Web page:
In 1785, Joseph Reicha moved to Bonn, having been appointed conductor of the municipal orchestra by Emperor Joseph II. Antonín accompanied him and soon won a place in his uncle’s orchestra. “A passionate desire to create took possession of me,” he wrote, but “my uncle disapproved, thinking me lacking in talent. My ambition was too strong. I studied secretly day and night.” His hard work paid off with the premiere of a symphony at age 17.
When Reicha enrolled at the local university, “literature became a passion, but especially the abstract sciences. Algebra and the philosophy of Kant were of the most interest to me. I made great progress in solving algebraic problems, which was to be of great service to me later in gaining great insight into my art.”
Reicha hoped to take over for this ailing uncle, “but the French Revolution put an end to all my plans.” He traveled alone to Hamburg, never to see his family and friends again, “excepting Louis van Beethoven, whom I met in the latter part of 1794 in Vienna.” During his five years in Hamburg, Reicha devoted the bulk of his time to composing music, also teaching harmony, composition and piano. He subsequently spent three years in Paris, in an unsuccessful attempt to compose and stage an opera, before moving to Vienna, where he studied informally with Haydn (whom he had previously met in Bonn and Hamburg) and was again unsuccessful at mounting an opera. There he produced over 50 works, including a dramatic cantata (Léonore) and a set of 36 fugues for piano “composed in a totally new manner” and dedicated to Haydn, but many of these never saw public performances during Reicha’s lifetime. In 1808, Reicha returned to Paris, where he eventually became renowned for his “large number of pupils, instruction books I published, and especially the 24 quintets for wind instruments that I composed there and had performed.”
The first known music for the modern wind quintet (flute, oboe, clarinet, French horn and bassoon) dates from around 1802, a set of Trois Quintetti Concertans by the prolific Italian-born Giuseppe Maria Cambini, who lived in Paris for at least a quarter century (including 1773–1810). Reicha composed the first of his 24 wind quintets around 1811, publishing them in four annual groups of six beginning in 1818. (Franz Danzi followed with nine quintets of his own, after which the medium fell out of favor for half a century.)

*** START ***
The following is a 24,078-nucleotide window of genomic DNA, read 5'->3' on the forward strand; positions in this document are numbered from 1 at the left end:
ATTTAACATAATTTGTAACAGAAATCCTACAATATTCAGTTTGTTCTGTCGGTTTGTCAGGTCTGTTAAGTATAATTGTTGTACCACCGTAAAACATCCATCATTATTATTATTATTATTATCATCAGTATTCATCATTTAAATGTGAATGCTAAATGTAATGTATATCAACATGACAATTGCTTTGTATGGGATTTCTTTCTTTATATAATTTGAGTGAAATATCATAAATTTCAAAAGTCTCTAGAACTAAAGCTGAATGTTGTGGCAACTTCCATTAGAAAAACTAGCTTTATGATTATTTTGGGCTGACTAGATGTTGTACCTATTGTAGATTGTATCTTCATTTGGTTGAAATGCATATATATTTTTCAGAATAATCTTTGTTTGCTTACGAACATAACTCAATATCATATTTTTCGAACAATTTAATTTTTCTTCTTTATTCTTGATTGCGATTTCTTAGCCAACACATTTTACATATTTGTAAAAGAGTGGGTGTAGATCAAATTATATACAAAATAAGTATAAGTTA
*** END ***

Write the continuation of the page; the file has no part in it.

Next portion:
“At that time, there was a dearth not only of good classic music but of any good music at all for wind instruments,” Reicha wrote in his memoirs, “simply because the composers knew little of their technique.” His first six quintets were played far and wide. “Encouraged by the success of these performances I wrote 18 more, bringing the number to 24. They created a sensation throughout Europe.”
Reicha’s quintet in C minor — the only one of his 24 quintets in that key — opens with a funeral march, somewhat reminiscent of the slow movement from Beethoven’s Eroica Symphony. (Although Reicha composed this quintet several years after Beethoven’s symphony, Beethoven may have modeled his Eroica march in part after the Marche funébre from Reicha’s Musique pour celebrer la memoire des grands hommes, a grand memorial symphony for wind band.) The bulk of the first movement consists of a sonata form in quick 3/4 time, with the first subject in C minor and the second a jolly tune in E♭ major. After these are repeated, Reicha introduces no fewer than six additional themes (“each one more engaging than the preceding one,” in the words of Charles-David Lehrer). The movement concludes with a magnificent Sturm und Drang coda.
Solo oboe presents the opening theme of the Larghetto slow movement (in 2/4 and C major). Various instruments get a turn in the spotlight during the episodes that follow, most notably the horn. After a reprise of the opening theme, the oboe once again holds forth in an extended coda.
As is typically the case in Reicha’s quintets, the Menuetto is more akin to a breathless Beethoven scherzo than a Haydenesque minuet. The tempo slows in the middle trio section, modeled after the Austrian Ländler dance form.
The brilliant finale offers multiple surprises, shifting back and forth from C minor to C major and on several occasions switching from a quick duple meter to a slow 3/8. Once again, Reicha supplies a wealth of thematic material alongside virtuoso opportunities for the players.
— Jeff Eldridge